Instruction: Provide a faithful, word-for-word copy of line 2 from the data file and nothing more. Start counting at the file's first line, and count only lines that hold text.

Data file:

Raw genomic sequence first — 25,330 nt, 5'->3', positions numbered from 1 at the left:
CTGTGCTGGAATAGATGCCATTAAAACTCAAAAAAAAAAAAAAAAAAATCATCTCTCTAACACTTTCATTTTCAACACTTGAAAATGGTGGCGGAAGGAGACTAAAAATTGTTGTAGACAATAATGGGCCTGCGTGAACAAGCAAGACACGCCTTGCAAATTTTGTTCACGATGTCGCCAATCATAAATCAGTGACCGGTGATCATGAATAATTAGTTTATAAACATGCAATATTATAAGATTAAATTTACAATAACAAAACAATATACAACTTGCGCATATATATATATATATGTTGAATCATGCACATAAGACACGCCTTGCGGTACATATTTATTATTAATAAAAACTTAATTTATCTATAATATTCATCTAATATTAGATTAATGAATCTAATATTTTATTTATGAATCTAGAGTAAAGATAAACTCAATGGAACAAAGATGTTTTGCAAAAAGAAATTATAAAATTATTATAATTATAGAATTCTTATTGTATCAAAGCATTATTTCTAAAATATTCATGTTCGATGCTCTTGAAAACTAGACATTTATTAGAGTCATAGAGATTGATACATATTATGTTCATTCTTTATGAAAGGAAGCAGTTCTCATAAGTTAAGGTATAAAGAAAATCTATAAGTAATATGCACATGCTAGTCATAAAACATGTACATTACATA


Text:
CTGTGCTGGAATAGATGCCATTAAAACTCAAAAAAAAAAAAAAAAAAATCATCTCTCTAACACTTTCATTTTCAACACTTGAAAATGGTGGCGGAAGGAGACTAAAAATTGTTGTAGACAATAATGGGCCTGCGTGAACAAGCAAGACACGCCTTGCAAATTTTGTTCACGATGTCGCCAATCATAAATCAGTGACCGGTGATCATGAATAATTAGTTTATAAACATGCAATATTATAAGATTAAATTTACAATAACAAAACAATATACAACTTGCGCATATATATATATATATGTTGAATCATGCACATAAGACACGCCTTGCGGTACATATTTATTATTAATAAAAACTTAATTTATCTATAATATTCATCTAATATTAGATTAATGAATCTAATATTTTATTTATGAATCTAGAGTAAAGATAAACTCAATGGAACAAAGATGTTTTGCAAAAAGAAATTATAAAATTATTATAATTATAGAATTCTTATTGTATCAAAGCATTATTTCTAAAATATTCATGTTCGATGCTCTTGAAAACTAGACATTTATTAGAGTCATAGAGATTGATACATATTATGTTCATTCTTTATGAAAGGAAGCAGTTCTCATAAGTTAAGGTATAAAGAAAATCTATAAGTAATATGCACATGCTAGTCATAAAACATGTACATTACATA